Document Type

Article

Publication Date

2002

Publication Citation

26 New York University Review of Law & Social Change 457 (2002)

Abstract

In recent years, courts and commentators have routinely assumed that the desegregation era caused white flight and contributed to the deterioration of urban schools. Cleveland is often cited as a prototypical example of this misguided policy. The empirical basis for this belief, however, has been assumed rather than proven. This article uses the critical case study method to assess how the 1976 Cleveland desegregation order altered pre-existing demographic patterns within the Cleveland metropolitan area. Specifically, the article draws upon the social science literature to construct two theories of central city decline: (1) studies that link increased rates of white flight to court-ordered desegregation (desegregation/white flight model); and (2) research on the general cycle of middle-class outmigration spurred by an attractive suburban lifestyle and the declining social and economic conditions of the central city (economic and social conditions model).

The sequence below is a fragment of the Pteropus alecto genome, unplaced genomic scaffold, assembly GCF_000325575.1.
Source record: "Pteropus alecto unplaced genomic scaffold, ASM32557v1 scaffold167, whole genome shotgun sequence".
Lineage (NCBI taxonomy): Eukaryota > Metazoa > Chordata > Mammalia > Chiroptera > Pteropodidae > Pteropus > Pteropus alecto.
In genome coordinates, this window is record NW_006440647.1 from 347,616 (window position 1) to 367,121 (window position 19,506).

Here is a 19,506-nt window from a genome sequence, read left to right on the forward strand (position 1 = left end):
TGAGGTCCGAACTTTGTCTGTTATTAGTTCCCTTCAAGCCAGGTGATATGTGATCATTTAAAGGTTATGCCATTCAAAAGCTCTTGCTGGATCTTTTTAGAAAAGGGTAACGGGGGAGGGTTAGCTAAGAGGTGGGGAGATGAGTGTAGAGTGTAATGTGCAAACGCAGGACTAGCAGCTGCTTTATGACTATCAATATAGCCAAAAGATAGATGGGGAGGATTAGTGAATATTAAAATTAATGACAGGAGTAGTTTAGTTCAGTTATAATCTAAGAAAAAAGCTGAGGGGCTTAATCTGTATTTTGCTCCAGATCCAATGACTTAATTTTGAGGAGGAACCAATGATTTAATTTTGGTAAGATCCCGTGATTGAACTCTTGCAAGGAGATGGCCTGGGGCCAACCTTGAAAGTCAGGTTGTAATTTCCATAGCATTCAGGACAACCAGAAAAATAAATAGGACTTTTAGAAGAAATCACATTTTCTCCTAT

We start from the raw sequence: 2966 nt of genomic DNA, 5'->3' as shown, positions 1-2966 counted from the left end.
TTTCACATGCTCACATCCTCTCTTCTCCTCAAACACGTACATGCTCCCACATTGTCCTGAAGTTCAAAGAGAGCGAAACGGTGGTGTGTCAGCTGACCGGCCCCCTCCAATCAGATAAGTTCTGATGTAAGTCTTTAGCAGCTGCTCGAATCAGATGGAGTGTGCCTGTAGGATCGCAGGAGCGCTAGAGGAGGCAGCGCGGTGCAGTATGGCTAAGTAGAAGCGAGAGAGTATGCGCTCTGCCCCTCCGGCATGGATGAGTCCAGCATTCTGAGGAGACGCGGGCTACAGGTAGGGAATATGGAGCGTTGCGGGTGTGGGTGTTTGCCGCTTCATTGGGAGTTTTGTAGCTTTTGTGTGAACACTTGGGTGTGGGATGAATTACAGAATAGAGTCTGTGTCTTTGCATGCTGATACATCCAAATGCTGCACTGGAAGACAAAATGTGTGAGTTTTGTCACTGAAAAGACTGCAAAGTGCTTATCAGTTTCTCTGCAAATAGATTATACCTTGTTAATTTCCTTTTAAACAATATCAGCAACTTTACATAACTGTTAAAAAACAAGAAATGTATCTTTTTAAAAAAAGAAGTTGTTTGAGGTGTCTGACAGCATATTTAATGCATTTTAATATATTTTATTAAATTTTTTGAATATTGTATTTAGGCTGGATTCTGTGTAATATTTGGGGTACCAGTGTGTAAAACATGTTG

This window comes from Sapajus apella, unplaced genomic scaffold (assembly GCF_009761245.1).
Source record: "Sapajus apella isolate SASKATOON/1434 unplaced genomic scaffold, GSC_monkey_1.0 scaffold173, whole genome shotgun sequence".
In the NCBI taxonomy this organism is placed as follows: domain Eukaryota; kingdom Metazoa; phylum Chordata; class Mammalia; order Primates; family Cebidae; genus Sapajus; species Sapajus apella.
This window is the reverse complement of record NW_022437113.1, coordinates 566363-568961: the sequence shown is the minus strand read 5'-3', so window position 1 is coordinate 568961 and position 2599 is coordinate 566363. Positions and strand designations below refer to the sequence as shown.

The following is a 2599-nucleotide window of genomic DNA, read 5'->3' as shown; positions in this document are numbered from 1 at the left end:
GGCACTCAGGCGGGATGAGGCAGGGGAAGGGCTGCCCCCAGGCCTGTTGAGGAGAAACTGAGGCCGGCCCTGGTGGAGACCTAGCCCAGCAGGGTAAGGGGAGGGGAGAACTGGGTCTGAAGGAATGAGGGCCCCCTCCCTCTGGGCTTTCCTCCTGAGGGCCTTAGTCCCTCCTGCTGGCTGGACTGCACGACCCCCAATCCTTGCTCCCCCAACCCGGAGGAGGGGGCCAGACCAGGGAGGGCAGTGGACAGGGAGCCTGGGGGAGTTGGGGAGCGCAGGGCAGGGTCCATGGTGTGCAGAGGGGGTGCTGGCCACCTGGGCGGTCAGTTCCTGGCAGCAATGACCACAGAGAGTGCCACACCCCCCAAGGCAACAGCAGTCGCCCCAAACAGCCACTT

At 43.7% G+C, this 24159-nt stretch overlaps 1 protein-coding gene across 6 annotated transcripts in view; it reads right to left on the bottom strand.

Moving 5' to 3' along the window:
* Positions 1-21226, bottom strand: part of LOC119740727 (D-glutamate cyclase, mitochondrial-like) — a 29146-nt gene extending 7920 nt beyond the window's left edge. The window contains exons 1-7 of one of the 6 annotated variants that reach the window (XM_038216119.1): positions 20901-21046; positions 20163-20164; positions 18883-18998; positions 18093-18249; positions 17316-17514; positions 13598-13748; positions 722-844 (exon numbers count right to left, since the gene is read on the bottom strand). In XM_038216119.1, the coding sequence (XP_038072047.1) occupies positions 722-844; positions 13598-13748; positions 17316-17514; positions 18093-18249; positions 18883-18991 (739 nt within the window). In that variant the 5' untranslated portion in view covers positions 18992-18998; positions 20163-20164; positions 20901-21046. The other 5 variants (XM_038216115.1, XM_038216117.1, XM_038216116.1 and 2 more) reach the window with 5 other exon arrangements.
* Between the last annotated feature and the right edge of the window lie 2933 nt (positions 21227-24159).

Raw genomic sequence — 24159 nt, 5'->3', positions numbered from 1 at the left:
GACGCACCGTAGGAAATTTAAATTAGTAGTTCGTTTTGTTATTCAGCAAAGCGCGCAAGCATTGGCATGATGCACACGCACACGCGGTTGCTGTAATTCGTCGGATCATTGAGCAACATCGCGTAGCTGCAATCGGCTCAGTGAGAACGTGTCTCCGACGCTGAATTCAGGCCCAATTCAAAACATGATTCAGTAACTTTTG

To assess the relative importance of these two mutually compatible theories of central city decline, the analysis considers evidence from a wide variety of sources, proceeding chronologically from the early 1900s to the present. The article concludes that the economic and social conditions model provides the most robust explanation of not only the failure of the Cleveland public schools, but also the failure (and success) of dozens of suburban districts in the region. Further, the author generated several GIS maps, which permit a spatial analysis of race, socioeconomics, and school performance for the seven-county Cleveland metropolitan area. At least in Cleveland, these maps demonstrate the enormous predictive power that social and economic isolation has on education outcomes. (The maps in the article are in gray scale; color maps in Word format can be obtained by contacting the author.)

Freed from the historical baggage of the Cleveland desegregation order, the article considers the potential of racial and socioeconomic integration as an educational reform. It examines the mounting evidence that such an approach has a profoundly positive effect on the life chances of poor and minority students. Further, this article identifies specific examples where racial or socioeconomic integration has been shown to be politically viable. Finally, it directly addresses the complex theoretical issue of racial tipping in schools as opposed to neighborhoods and offers a legal and practical roadmap to a legislative solution.